- The Washington Times - Wednesday, September 11, 2002

Off Focus

The article "RNC to remain neutral for Louisiana primary" (Nation, Friday) states that Tony Perkins, a political candidate for the Louisiana Senate, "also has the endorsement of Focus on the Family which rarely makes political endorsements."

In fact, Focus on the Family endorsements are not just rare, they are nonexistent. Never in our 25-year history has Focus endorsed any candidate for any political office, nor endorsed any political party. Not only would we not want to do that, nor would our constituents want us to do so, but our 501(c)(3) classification with the Internal Revenue Service as a nonprofit organization absolutely prohibits us from doing so.

So it is astonishing that The Times reporter, who did not attempt to verify his "facts" with us, seems unaware of the IRS guidelines prohibiting our organization from the type of political activity he ascribes to us.

Such reporting creates problems for us and requires that we spend an inordinate amount of time and effort correcting this inaccuracy with residents of Louisiana and elsewhere.


PAUL HETRICK

Vice president

Focus on the Family

Colorado Springs<

'Commie' bar will not take the Fifth

As the founder of KGB Bar in New York City, I am responding to Arnold Beichman's review of Martin Amis' book "Koba the Dread," which mentions my bar directly or by reference in six of the review's 10 paragraphs ("Why do we hold such different views of Nazis and Soviets?" Books, Aug. 25). Mr. Beichman's review focuses on the offensiveness of the name of my bar and gives relatively short shrift to Mr. Amis' book itself rather odd for a book review. While we at KGB Bar are grateful for the attention, I want to make it perfectly clear that we are a small but thriving capitalist enterprise seeking attention in a sea of similar establishments. So why call it KGB?

Ten years ago, I decided to open the bar because the rent was cheap, although there were problems. The biggest was that the barroom itself was on the second floor and difficult to find but the room had magic. It had been a speakeasy during Prohibition and then, for more than 40 years, was a private socialist club called the Ukrainian Labor Home. They had left behind some terrific historic propaganda posters and photos that I knew would look good on the walls.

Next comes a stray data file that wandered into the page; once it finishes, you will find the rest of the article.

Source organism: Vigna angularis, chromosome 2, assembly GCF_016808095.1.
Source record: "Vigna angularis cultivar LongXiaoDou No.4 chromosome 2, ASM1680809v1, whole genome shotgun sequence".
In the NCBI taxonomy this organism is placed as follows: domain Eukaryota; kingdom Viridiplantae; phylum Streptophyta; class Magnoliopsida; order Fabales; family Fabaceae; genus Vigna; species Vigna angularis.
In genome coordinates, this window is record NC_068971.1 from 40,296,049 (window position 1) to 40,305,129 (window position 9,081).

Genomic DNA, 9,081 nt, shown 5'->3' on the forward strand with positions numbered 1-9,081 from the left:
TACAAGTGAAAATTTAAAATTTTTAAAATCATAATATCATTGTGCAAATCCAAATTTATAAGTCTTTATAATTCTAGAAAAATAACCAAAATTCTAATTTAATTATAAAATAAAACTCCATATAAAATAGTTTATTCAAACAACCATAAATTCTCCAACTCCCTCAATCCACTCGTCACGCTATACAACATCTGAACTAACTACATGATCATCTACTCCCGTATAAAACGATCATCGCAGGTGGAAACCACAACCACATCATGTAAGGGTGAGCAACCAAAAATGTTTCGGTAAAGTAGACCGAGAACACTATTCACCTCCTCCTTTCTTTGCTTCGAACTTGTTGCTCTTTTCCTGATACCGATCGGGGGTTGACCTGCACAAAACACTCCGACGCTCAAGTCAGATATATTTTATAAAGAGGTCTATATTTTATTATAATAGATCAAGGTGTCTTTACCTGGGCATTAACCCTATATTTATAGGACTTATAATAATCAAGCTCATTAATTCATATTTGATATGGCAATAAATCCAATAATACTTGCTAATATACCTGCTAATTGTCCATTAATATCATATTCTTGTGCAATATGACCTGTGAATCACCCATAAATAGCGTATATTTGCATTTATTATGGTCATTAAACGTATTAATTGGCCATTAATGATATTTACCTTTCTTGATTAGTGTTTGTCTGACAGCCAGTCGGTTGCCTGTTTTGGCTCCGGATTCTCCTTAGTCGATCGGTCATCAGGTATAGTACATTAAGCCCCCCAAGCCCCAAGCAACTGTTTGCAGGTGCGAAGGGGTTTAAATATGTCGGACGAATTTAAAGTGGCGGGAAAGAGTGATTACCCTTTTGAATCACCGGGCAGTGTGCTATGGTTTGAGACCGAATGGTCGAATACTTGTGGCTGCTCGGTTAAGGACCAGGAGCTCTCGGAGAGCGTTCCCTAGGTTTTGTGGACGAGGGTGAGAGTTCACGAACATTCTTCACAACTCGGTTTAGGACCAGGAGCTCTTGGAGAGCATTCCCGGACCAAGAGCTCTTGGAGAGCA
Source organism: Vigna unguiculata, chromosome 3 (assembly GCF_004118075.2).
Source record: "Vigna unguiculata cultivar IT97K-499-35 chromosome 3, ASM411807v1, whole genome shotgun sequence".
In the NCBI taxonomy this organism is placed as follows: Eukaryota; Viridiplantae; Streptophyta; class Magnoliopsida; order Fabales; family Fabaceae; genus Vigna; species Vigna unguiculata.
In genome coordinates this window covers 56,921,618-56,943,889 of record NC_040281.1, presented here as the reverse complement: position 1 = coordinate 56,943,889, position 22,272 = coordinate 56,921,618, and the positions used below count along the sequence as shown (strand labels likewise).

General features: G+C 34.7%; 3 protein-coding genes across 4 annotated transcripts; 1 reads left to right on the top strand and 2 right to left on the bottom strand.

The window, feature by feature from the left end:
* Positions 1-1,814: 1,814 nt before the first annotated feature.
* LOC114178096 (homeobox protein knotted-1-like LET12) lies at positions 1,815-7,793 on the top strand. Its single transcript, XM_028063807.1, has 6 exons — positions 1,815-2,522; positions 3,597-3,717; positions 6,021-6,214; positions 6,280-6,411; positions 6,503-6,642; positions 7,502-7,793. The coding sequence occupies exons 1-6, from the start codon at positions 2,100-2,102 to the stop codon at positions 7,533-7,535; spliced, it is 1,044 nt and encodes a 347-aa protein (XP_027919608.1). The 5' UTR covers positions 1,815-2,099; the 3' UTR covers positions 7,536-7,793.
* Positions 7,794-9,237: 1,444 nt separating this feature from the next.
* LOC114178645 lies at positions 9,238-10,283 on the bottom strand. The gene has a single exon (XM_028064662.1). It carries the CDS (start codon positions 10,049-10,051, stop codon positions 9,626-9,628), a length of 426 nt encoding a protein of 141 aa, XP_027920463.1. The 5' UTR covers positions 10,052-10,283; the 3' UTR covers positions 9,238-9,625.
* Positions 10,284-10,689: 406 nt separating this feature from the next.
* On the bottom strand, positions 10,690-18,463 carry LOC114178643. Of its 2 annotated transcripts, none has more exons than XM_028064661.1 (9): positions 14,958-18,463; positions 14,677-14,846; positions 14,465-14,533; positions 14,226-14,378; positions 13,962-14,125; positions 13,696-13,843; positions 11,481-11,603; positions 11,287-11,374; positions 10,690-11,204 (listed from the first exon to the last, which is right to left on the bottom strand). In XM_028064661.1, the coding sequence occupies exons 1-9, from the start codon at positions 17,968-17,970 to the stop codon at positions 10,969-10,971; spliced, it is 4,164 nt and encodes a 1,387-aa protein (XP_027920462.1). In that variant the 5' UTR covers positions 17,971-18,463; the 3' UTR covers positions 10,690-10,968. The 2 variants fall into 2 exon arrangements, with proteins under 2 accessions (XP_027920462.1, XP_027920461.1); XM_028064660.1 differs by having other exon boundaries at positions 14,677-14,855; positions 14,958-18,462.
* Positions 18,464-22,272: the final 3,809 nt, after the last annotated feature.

Given the room's cache, I was sure that I could attract customers if I could appeal to the secret agent inside them. But the name Spy Bar was taken, and FBI Bar was out of the question. The name KGB was not. The fit was a natural and the name has buzz. America won the Cold War, we have freedom of speech, and we can call our establishments whatever we choose.

Our nod to the masses at KGB Bar are the free literary events we stage. Past readers have included Pulitzer Prize winners and other fine writers such as Grace Paley, Jonathan Franzen, Robert Bly, Jimmy Breslin, David Remnick and many others. Isn't capitalism great?


DENIS WOYCHUK

Founder

KGB Bar

New York

Nothing funny about prison rape

Justice Fellowship's Pat Nolan offered an eye-opening analysis of our nation's prison rape epidemic ("Prison rape it's no joke," Op-Ed, Friday). As he noted, no community escapes the consequences of this epidemic because 95 percent of inmates are eventually released, but the most insidious of these effects often escapes first glance.

Those who would be indifferent to prison rape and assert that "prisoners are getting what they deserve" are clearly naive and shortsighted. Of the 600,000 inmates released annually in the United States, more than 50 percent are fathers to minor children. What's more, research has demonstrated time and again that a child's future, whether as a productive member of society or as a hardened criminal, is linked to the nature and quality of his relationship to his father.